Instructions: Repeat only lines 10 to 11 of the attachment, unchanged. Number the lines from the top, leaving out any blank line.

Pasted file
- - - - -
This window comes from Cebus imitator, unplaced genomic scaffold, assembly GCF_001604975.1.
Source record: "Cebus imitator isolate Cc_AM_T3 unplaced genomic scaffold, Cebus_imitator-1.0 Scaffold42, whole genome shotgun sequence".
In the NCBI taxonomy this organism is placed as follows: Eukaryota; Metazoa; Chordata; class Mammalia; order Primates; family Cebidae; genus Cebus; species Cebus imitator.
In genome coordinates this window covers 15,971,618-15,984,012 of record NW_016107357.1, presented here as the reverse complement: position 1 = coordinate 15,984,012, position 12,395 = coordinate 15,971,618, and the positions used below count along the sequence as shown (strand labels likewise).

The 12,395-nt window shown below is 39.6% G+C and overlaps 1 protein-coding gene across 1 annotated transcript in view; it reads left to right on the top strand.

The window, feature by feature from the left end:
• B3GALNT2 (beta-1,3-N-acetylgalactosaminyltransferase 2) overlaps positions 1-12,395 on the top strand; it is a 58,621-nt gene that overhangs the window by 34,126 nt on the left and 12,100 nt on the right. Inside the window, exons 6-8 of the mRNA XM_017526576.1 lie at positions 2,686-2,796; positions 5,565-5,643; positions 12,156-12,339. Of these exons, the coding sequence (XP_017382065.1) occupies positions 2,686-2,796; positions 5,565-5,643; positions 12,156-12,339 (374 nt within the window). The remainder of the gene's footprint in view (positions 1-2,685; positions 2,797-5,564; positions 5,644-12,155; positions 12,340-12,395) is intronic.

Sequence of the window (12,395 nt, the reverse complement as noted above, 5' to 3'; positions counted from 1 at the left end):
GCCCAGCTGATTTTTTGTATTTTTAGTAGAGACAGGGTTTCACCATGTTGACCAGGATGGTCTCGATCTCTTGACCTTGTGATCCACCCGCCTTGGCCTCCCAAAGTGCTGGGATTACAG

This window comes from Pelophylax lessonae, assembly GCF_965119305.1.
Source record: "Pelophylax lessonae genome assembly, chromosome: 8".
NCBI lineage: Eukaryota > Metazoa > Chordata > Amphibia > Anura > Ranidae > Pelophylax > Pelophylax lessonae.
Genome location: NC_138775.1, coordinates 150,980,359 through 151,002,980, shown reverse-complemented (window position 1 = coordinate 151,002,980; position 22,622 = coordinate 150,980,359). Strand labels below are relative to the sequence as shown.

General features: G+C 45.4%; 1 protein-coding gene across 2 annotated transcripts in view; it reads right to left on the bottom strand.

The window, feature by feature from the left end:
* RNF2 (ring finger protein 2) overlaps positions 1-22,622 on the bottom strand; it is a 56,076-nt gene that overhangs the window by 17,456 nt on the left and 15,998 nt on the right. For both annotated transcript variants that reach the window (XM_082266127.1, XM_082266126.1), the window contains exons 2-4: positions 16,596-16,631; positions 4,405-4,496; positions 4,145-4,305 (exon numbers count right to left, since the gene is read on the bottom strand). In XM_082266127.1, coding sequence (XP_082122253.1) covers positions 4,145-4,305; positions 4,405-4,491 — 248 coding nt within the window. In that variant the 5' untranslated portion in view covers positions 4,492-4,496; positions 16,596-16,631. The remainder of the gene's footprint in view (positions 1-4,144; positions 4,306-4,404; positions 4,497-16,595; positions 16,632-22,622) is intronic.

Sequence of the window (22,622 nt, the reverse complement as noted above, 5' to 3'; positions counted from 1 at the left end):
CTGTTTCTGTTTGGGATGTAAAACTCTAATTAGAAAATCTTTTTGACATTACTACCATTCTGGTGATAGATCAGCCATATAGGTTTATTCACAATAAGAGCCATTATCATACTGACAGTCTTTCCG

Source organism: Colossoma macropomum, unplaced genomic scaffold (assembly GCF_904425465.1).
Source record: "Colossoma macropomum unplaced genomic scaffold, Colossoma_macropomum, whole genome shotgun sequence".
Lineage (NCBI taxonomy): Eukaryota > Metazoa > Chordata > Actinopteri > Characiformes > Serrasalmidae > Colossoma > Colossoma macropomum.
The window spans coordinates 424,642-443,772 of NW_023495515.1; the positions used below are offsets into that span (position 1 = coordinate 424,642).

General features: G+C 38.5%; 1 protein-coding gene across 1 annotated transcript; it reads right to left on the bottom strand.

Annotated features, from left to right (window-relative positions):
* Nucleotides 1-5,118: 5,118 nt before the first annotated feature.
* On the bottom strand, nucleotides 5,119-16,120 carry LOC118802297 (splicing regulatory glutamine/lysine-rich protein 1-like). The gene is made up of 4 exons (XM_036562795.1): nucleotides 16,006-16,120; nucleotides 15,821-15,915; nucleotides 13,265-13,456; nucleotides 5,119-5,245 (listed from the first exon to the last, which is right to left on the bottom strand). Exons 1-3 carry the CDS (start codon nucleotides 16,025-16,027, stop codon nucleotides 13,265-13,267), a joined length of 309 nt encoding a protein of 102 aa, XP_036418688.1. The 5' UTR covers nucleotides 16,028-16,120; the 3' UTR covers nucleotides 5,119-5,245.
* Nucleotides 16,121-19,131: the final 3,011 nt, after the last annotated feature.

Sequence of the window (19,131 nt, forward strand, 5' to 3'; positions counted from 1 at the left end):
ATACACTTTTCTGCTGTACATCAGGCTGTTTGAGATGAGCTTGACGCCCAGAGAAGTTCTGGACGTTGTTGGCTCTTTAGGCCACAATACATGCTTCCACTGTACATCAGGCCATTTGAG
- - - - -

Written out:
This window comes from Pelophylax lessonae, assembly GCF_965119305.1.
Source record: "Pelophylax lessonae genome assembly, chromosome: 8".